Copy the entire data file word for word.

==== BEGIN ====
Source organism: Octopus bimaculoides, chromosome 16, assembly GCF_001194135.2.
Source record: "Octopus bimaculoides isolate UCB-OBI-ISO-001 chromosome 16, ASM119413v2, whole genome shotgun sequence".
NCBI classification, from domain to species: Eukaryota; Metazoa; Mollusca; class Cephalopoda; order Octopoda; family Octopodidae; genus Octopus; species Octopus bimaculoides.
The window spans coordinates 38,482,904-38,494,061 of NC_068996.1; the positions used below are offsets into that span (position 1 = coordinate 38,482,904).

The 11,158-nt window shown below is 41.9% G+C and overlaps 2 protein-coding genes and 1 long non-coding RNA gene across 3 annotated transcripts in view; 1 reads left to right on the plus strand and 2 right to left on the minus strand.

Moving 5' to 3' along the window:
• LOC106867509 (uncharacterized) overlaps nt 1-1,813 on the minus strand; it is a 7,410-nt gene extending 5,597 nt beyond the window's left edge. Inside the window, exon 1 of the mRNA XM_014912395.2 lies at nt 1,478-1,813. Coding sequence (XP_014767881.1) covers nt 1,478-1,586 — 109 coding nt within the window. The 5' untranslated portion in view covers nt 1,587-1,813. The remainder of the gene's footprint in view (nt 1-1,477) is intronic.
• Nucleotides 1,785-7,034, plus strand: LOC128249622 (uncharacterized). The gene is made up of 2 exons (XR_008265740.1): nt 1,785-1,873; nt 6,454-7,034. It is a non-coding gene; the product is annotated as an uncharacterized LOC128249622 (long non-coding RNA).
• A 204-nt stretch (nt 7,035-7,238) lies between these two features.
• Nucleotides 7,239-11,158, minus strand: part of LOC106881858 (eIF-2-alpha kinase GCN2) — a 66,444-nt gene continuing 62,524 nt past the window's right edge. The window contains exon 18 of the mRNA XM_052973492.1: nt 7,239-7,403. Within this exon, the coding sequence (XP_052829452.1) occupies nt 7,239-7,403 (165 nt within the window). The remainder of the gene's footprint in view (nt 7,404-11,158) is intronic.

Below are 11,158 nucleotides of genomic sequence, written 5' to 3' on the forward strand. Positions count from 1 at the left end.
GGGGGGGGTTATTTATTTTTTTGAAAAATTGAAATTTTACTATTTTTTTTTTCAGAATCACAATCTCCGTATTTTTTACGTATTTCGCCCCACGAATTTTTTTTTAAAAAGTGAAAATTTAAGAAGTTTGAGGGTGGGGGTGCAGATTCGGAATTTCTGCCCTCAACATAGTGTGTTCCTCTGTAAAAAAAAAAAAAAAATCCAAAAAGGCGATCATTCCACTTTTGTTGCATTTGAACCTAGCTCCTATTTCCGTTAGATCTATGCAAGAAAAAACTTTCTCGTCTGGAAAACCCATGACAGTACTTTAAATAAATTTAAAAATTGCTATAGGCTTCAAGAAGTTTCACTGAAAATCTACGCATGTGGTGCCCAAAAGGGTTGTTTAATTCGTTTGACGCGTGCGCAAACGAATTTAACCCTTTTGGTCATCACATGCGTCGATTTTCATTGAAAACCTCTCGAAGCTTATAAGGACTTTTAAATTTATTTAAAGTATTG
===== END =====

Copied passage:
Source organism: Octopus bimaculoides, chromosome 16, assembly GCF_001194135.2.
Source record: "Octopus bimaculoides isolate UCB-OBI-ISO-001 chromosome 16, ASM119413v2, whole genome shotgun sequence".
NCBI classification, from domain to species: Eukaryota; Metazoa; Mollusca; class Cephalopoda; order Octopoda; family Octopodidae; genus Octopus; species Octopus bimaculoides.
The window spans coordinates 38,482,904-38,494,061 of NC_068996.1; the positions used below are offsets into that span (position 1 = coordinate 38,482,904).

The 11,158-nt window shown below is 41.9% G+C and overlaps 2 protein-coding genes and 1 long non-coding RNA gene across 3 annotated transcripts in view; 1 reads left to right on the plus strand and 2 right to left on the minus strand.

Moving 5' to 3' along the window:
• LOC106867509 (uncharacterized) overlaps nt 1-1,813 on the minus strand; it is a 7,410-nt gene extending 5,597 nt beyond the window's left edge. Inside the window, exon 1 of the mRNA XM_014912395.2 lies at nt 1,478-1,813. Coding sequence (XP_014767881.1) covers nt 1,478-1,586 — 109 coding nt within the window. The 5' untranslated portion in view covers nt 1,587-1,813. The remainder of the gene's footprint in view (nt 1-1,477) is intronic.
• Nucleotides 1,785-7,034, plus strand: LOC128249622 (uncharacterized). The gene is made up of 2 exons (XR_008265740.1): nt 1,785-1,873; nt 6,454-7,034. It is a non-coding gene; the product is annotated as an uncharacterized LOC128249622 (long non-coding RNA).
• A 204-nt stretch (nt 7,035-7,238) lies between these two features.
• Nucleotides 7,239-11,158, minus strand: part of LOC106881858 (eIF-2-alpha kinase GCN2) — a 66,444-nt gene continuing 62,524 nt past the window's right edge. The window contains exon 18 of the mRNA XM_052973492.1: nt 7,239-7,403. Within this exon, the coding sequence (XP_052829452.1) occupies nt 7,239-7,403 (165 nt within the window). The remainder of the gene's footprint in view (nt 7,404-11,158) is intronic.

Below are 11,158 nucleotides of genomic sequence, written 5' to 3' on the forward strand. Positions count from 1 at the left end.
GGGGGGGGTTATTTATTTTTTTGAAAAATTGAAATTTTACTATTTTTTTTTTCAGAATCACAATCTCCGTATTTTTTACGTATTTCGCCCCACGAATTTTTTTTTAAAAAGTGAAAATTTAAGAAGTTTGAGGGTGGGGGTGCAGATTCGGAATTTCTGCCCTCAACATAGTGTGTTCCTCTGTAAAAAAAAAAAAAAAATCCAAAAAGGCGATCATTCCACTTTTGTTGCATTTGAACCTAGCTCCTATTTCCGTTAGATCTATGCAAGAAAAAACTTTCTCGTCTGGAAAACCCATGACAGTACTTTAAATAAATTTAAAAATTGCTATAGGCTTCAAGAAGTTTCACTGAAAATCTACGCATGTGGTGCCCAAAAGGGTTGTTTAATTCGTTTGACGCGTGCGCAAACGAATTTAACCCTTTTGGTCATCACATGCGTCGATTTTCATTGAAAACCTCTCGAAGCTTATAAGGACTTTTAAATTTATTTAAAGTATTG